By Jamin Roller
Worn like a jacket, the soldier’s breastplate was made from leather, along with iron or bronze. The breastplate protected the soldier’s shoulders and chest. Like the breastplate protects one’s most vital organs, God’s righteousness lived out protects believers from false accusations and attack.
I have a friend who worked as a waiter at a high-end restaurant. When he first got the job, he had to go through a few weeks of training before he could begin serving. After his training, he was told to show up to the restaurant one evening. He expected to shadow another waiter as a last step in his training, but when he got there he was told to sit at a table and invited to order anything he wanted off the menu. He picked the finest steak and his favorite sides, and another waiter served him during his meal. At the end of the night, a manager came and explained to him what the meal was all about. The restaurant wanted their staff to know what it was like to dine there and wanted their first experience to be as a customer not a server. The hope was that they would be a better waiter as one who first enjoyed and received before they served.
The image of the breastplate of righteousness captures something of that order. As believers fighting faithfully in a spiritual war, we are to join God in pursuing righteousness in the world. These passages from our reading today highlight that work.
However, before we were called to be servants in that work, we received that righteousness through Jesus. Before sending us to be part of God’s righteous work in the world, He invites us to sit at the table of His grace, forgiveness, and love to receive the righteousness of Jesus Christ in our place. We are first partakers of the righteousness bestowing grace of Jesus and then commissioned to be part of that service in the world.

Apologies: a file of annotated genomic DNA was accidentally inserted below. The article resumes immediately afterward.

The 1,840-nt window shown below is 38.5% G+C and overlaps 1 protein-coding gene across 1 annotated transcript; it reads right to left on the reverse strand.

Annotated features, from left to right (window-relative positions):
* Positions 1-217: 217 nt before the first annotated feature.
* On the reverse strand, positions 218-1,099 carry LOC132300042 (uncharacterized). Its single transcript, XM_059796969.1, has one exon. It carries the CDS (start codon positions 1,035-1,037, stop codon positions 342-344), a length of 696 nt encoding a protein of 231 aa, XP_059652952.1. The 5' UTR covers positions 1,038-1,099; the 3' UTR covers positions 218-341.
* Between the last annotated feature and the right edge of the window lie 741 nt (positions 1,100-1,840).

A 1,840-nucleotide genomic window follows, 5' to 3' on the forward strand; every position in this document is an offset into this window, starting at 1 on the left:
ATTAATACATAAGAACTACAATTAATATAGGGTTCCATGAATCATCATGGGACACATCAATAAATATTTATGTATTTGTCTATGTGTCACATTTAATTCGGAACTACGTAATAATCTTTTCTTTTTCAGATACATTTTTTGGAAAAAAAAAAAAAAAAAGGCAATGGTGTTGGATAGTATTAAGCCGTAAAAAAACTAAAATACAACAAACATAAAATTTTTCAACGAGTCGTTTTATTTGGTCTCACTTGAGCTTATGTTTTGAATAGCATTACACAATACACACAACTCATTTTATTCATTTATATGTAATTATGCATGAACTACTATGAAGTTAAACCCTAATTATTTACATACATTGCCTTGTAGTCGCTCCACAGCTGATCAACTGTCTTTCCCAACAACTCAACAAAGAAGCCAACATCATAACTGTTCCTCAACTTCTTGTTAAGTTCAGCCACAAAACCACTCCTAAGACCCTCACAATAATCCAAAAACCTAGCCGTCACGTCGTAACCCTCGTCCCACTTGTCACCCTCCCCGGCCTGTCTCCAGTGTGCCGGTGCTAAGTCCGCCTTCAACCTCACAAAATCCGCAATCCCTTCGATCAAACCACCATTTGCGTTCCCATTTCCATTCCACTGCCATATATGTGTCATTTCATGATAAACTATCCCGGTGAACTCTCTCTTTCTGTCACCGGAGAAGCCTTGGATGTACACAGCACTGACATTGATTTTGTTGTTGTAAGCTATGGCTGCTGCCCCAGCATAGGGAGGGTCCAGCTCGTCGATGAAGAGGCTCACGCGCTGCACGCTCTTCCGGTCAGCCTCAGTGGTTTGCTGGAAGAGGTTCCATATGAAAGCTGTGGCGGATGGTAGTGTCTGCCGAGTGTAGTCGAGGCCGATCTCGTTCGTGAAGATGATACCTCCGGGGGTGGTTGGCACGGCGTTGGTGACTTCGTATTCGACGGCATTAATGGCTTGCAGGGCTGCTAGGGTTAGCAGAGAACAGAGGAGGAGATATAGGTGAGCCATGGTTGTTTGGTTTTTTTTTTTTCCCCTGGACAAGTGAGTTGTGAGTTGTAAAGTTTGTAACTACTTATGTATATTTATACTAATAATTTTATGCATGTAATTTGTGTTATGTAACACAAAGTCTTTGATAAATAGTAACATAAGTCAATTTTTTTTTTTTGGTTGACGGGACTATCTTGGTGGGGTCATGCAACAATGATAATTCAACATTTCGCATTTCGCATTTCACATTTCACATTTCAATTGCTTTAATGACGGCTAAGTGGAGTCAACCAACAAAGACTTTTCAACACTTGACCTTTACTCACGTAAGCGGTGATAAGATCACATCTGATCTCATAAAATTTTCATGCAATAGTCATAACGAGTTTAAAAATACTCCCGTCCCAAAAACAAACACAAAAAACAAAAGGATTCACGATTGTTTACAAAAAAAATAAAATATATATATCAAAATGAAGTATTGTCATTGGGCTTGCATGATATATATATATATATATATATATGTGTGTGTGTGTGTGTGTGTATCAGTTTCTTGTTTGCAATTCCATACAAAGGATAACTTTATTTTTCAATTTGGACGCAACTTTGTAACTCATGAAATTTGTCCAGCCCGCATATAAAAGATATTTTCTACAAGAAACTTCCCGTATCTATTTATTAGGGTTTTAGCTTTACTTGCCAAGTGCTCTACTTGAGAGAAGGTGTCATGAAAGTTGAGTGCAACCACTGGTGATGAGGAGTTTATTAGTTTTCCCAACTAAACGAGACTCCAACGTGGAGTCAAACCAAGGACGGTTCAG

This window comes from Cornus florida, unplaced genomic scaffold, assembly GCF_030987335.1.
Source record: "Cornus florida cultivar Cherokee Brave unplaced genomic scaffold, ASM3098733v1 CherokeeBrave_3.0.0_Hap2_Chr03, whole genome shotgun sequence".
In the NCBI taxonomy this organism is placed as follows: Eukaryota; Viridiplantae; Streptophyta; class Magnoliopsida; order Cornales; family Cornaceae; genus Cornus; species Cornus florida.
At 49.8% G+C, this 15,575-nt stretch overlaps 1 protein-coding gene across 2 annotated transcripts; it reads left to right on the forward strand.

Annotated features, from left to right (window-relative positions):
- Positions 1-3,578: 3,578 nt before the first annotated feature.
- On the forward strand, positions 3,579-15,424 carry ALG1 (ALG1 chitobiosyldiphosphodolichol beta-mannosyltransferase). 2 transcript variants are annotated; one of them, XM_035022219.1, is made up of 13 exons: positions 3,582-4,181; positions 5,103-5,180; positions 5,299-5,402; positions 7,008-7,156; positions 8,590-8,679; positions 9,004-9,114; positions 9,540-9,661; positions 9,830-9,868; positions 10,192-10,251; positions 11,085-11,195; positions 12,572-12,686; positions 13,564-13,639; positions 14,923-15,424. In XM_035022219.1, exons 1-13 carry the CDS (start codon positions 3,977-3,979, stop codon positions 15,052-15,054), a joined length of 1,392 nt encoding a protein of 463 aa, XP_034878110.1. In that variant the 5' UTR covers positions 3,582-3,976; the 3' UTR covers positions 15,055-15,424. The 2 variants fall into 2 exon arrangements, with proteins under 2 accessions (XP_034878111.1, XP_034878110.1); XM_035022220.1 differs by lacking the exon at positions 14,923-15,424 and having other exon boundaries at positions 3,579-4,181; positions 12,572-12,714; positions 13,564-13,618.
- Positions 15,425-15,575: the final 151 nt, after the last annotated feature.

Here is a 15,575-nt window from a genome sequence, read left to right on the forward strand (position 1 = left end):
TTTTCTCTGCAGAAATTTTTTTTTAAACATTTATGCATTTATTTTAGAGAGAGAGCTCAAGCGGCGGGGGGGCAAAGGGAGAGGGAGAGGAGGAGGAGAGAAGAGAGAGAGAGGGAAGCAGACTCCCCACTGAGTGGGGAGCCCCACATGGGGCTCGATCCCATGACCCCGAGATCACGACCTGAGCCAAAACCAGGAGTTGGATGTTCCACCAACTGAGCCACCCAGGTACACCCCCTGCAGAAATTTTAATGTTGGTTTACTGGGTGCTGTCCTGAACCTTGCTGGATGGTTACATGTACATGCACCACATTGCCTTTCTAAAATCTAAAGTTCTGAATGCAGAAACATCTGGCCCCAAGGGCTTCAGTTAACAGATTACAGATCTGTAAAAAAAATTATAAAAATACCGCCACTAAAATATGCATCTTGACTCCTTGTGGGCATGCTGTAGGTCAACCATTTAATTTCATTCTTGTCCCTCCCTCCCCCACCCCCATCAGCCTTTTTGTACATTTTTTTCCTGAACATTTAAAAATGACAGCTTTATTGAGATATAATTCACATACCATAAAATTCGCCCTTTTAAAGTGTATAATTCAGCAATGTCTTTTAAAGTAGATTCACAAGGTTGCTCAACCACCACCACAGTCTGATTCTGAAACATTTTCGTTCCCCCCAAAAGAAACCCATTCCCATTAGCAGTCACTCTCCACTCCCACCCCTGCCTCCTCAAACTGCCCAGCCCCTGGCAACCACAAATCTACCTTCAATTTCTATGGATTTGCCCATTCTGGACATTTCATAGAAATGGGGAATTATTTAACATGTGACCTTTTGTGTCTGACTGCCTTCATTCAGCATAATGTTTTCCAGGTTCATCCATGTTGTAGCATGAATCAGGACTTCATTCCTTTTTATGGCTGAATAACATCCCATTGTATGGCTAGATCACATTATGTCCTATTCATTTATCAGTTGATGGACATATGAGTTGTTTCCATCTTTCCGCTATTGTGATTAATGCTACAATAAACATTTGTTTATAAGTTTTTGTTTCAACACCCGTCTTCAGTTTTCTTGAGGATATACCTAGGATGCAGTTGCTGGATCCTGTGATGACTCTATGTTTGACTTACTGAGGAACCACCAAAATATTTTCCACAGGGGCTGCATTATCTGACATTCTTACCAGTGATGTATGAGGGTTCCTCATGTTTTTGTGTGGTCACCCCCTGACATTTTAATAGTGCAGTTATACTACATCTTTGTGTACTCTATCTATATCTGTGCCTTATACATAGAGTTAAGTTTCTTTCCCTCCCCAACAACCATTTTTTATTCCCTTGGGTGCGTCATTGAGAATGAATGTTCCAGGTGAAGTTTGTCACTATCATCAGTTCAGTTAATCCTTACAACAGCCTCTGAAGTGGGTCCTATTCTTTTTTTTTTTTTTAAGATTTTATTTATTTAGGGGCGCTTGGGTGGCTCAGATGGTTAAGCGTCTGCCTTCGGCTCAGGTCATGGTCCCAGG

In Ephesians 6, Paul invites us to imagine this as a breastplate. It is a piece of armor that covers the chest, it’s near the heart, and propels us with confidence into battle. When we are assaulted with the condemning lies of the enemy, the truth of the gospel, like a piece of armor guarding our heart, reminds us of our sure salvation in Jesus Christ. When we are tempted to shrink back from the righteous work in the world, the armor around our heart compels us to offer to others the grace we first feasted on ourselves.
To summarize what Paul says in 2 Corinthians 5, we have been made righteous and are ministers of righteousness. May that guard our hearts against doubt and guide our feet in confident proclamation of the good meal of grace available to all who believe.